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Heterogeneous Cellular Networks With Energy and Spectral Efficient Techniques

Student thesis: Doctoral ThesisDoctor of Philosophy

Owing to the dramatic increase in the smart devices' users in quest of high link capacity, the design of the next generation of wireless networks will necessarily have to consider spectral and energy effciency as the key pillars. The future wireless heterogeneous cellular networks (HCNs), featuring planned base stations (BSs), overlaid with unplanned micro, pico and femto BSs, can provide substantial gains in throughput and user experience as compared to the conventional homogeneous networks. My research is focusing on developing analytical models for HCNs employing spectrum and energy efficient techinques using tools from stochastic geometry.
The first work is motivated to jointly support energy sustainability and high throughput performance by integrating simultaneous information and wireless power transfer (SWIPT) with HCNs. In this work, a tractable model for joint uplink (UL) and downlink (DL) transmission in a K-tier HCN with SWIPT is developed where the mobile users (MUs) decode information as well as harvest energy in the DL. The harvested energy is then utilized for UL information transmission. The analytical expressions for the DL average received power, the DL and UL outage probabilities and average ergodic rates are derived for the system design. The UL performance of a MU is shown to be improved by increasing the fraction of the DL received power for energy harvesting in the network, whereas the energy eciency is shown to be improved with the increase in SBSs density.
The second work proposed a K-tier HCNs wherein the macrocell tier comprises half duplex (HD) BSs and the small cell tiers consist of full duplex (FD) BSs. In theory, FD data transmission is capable of doubling the spectral eciency with the same amount of energy compared to that of half-duplex (HD) system. The FD communication is considered at the small cell BSs only due to their low-powered nature and ease of deployment. The performance of the proposed HCNs is evaluated in terms of the DL and UL average ergodic rates which is shown to be improved as compared to the conventional HCNs where all tiers operate in HD mode.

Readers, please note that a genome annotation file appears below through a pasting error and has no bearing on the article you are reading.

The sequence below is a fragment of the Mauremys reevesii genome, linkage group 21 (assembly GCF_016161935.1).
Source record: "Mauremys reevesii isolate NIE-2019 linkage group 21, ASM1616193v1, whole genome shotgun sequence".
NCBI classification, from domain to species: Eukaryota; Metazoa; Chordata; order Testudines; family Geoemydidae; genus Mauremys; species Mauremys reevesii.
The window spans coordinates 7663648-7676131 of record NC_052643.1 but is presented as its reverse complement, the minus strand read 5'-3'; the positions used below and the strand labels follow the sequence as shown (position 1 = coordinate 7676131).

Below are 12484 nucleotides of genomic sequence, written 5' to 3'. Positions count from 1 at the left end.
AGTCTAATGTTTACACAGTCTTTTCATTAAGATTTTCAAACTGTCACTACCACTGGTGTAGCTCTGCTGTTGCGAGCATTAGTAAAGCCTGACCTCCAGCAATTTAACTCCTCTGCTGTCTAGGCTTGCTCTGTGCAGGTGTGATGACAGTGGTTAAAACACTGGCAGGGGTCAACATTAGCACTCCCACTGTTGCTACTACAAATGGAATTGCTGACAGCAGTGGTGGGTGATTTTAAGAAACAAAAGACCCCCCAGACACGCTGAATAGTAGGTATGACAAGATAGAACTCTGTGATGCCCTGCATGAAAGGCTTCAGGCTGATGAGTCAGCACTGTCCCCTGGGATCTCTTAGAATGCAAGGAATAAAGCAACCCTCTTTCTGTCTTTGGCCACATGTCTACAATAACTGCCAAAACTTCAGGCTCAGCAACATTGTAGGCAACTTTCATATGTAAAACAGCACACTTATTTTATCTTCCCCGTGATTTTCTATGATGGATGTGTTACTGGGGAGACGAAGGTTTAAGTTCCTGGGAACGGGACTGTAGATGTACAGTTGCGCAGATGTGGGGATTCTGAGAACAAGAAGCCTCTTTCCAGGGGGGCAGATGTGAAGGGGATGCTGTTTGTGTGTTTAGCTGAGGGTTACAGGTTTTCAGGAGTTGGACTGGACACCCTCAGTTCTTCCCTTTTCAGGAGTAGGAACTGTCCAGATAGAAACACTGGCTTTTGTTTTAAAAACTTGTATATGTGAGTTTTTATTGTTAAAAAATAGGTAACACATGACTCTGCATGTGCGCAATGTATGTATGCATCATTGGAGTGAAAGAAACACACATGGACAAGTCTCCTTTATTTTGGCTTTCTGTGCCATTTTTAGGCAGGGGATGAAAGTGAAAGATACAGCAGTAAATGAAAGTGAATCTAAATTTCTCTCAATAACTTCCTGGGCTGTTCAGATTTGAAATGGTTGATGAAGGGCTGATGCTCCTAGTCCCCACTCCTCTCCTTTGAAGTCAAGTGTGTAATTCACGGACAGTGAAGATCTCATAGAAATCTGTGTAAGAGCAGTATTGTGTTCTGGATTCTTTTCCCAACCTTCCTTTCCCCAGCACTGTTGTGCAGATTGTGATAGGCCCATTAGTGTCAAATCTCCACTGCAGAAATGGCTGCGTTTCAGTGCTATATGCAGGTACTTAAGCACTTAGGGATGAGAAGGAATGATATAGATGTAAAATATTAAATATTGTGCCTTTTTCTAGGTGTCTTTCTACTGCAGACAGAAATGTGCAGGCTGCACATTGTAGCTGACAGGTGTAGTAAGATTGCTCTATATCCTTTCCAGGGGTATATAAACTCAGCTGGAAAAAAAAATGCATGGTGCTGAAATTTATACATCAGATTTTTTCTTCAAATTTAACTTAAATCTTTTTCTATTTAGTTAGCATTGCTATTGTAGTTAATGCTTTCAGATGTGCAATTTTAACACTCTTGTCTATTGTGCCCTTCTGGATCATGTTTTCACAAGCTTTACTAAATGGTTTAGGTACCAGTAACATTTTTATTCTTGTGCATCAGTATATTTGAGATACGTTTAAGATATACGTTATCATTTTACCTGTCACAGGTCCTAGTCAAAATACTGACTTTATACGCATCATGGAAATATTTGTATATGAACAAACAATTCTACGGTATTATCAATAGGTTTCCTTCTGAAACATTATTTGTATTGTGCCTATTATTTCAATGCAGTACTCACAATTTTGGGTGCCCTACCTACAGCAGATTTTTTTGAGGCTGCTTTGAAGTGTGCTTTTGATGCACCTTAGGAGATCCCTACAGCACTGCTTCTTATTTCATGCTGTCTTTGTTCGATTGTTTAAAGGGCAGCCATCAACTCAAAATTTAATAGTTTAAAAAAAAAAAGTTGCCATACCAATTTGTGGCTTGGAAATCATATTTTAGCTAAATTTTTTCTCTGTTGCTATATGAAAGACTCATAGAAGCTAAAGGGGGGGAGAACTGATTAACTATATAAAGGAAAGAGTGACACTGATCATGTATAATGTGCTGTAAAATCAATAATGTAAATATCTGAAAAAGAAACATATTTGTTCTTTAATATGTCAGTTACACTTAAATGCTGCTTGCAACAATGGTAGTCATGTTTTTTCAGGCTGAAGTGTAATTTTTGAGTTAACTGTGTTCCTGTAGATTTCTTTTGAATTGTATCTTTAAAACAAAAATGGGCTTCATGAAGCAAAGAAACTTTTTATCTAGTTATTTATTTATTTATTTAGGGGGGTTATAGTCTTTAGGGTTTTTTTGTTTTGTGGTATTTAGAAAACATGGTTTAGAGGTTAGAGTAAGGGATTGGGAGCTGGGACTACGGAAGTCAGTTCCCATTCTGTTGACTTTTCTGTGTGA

An important challenge in HCNs with FD small cells is the decrease in coverage due to the increased interference from simultaneous DL and UL operations on the same band in FD mode. This motivates to consider massive multiuser multiple-input multiple-output (MIMO) at the macrocells, which is a promising wireless communication technology for improved coverage and cell edge performance. In the third work, HCNs with massive MIMO antennas at the macrocell BSs and FD small cell is studied. Since, UL power control further improves the coverage performance of the cell edge MUs and eciently utilize their battery, distance proportional fractional power control has been considered as well. It is shown that the link reliability and area spectral eciency of the network can be signi cantly leveraged by taking advantage of FD small cell BSs density and the number of antennas at the macrocell BSs.
At the end, according to the overall picture of the research conducted, the main conclusions together with some directions for the future work are presented.
Original languageEnglish
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Award date2018

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